Retaliator (1992) #1-4 by Valarie Jones, Tom Simonton, Gary Yap, Jim Brozman et al.
This is the third and final series in Eclipse’s new line for 1992, FX.
Oh, this is written by Valarie Jones? (Er, wasn’t she called Valerie earlier? I may be mistaken.) One of the other FX series was written by Beau Smith, and what they have in common is that they’re both employees at Eclipse. Well, I guess it’s cheaper to have staff write your comics, and Eclipse were in dire financial straits at this point.
We were promised (in ads) that the FX series would be full on action, and this certainly looks like it’s going to keep that promise. But that artwork doesn’t really look well suited for some of that ultra violence: It’s full and cartoonish instead of “edgy”.
But it’s certainly bloody enough.
Hm… Now I know what this artwork reminds me of. It’s like if Spain did the layouts and the inks and S. Clay Wilson did the pencils. The characters look stiff and awkward, but it has Wilson’s messiness, somehow. The combination is really kinda… offputting?
Look at that pose. I wonder whether the artist used action figures as his models.
Anyway, this book is about a guy who runs around killing people who abuse children, so I thought this was going to be akin to Mad Dogs, which Eclipse had published a few months before starting the FX line. That one is a typical “cops going rogue to kill some bad guys”, played straight.
This one is something different. Yes, you have the vigilante action, but we quickly learn the titular Retaliator isn’t quite… well, and that this is less fist-pumping *yeah* action, it has a bit more depth than that.
But what the fuck is going on here? Is he putting on a shoe? Taking it off? Changing shoes? WHAT?
That they didn’t use Simonton’s artwork on the covers isn’t surprising. Instead they got future superstar Tim Bradstreet to do extremely well-rendered and moody ones.
Of course the editor kills the story. The series has its share of clichés…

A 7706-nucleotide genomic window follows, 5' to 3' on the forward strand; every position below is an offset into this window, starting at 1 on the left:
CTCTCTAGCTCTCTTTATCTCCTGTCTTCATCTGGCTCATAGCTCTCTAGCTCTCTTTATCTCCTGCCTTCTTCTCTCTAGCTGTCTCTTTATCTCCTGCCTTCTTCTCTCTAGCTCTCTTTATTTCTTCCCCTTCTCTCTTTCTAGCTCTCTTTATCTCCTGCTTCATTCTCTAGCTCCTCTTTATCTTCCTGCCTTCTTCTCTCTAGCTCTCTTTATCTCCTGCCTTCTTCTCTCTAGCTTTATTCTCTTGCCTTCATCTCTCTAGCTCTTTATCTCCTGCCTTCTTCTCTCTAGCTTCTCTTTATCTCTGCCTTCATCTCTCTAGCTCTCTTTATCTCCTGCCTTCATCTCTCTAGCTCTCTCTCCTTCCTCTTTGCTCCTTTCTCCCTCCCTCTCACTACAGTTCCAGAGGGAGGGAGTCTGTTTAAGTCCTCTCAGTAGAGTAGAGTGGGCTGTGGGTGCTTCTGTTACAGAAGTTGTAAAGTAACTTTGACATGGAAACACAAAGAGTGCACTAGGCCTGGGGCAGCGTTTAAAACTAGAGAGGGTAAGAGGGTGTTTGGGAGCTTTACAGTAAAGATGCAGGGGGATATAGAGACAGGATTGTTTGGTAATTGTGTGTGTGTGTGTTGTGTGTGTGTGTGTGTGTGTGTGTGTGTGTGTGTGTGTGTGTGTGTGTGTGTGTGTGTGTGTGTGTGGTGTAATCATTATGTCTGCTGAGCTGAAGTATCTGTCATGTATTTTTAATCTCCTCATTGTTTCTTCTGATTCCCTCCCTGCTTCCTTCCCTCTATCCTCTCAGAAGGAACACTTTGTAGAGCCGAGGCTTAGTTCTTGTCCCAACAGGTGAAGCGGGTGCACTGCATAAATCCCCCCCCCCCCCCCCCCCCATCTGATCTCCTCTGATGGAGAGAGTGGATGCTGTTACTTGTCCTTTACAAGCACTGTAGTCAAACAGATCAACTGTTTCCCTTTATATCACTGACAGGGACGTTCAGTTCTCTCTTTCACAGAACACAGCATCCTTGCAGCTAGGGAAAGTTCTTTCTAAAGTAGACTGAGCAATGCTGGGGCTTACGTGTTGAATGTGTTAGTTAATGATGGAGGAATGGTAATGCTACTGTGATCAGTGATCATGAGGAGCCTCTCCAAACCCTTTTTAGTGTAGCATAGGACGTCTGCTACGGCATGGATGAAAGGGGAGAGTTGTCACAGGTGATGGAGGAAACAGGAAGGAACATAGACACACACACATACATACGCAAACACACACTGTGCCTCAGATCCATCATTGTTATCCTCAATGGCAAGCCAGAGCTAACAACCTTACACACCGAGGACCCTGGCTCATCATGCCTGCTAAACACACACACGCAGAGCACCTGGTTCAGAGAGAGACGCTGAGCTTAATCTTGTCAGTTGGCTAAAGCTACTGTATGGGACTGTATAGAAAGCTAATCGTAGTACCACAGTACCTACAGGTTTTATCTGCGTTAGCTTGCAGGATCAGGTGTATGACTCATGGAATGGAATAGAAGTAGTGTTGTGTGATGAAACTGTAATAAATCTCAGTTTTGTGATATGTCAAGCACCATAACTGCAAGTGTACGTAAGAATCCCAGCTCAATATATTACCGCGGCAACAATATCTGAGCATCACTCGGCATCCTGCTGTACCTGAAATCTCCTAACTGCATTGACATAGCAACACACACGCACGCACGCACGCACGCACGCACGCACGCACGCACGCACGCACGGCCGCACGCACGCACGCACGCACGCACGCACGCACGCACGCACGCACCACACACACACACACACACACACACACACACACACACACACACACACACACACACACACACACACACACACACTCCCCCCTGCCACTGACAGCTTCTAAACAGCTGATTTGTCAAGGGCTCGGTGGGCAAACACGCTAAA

But after a couple of issues of killing and police procedures, everything goes all sad. Did Jones work as a social worker before becoming a comics editor or something?
I think Jones has fun with all the Rand and Nietzsche references.
The fourth and final issue is plain weird. It’s told as a flashback without much of a reason, and the entire flashback is drawn in this very basic, sketchy way. I guess it symbolises people memories being sketchy! So deep!
Or perhaps the artist couldn’t be bothered drawing the issue properly, so he halfassed it even more.
The series was originally announced as having at least five issues, so perhaps they cut it short when they weren’t paid by Eclipse, or perhaps the sales were just too lousy? I’m just guessing here; I know nothing.
The storytelling in the final issue is extremely choppy, but Jones does reveal the vigilante thing to be a totally evil Fascist thing, so it’s got that going for it.
Even the printers did a horrible job on the final issue, leaving several pages bleached and even uglier than they would otherwise have been.
To no ones great surprise, this book has never been reprinted. Slightly more surprising is it that I’m unable to find a single person writing about it on the web: Not even a drive-by Amazon comment.
So I’m guessing it wasn’t a major hit at the time.
So much guessing.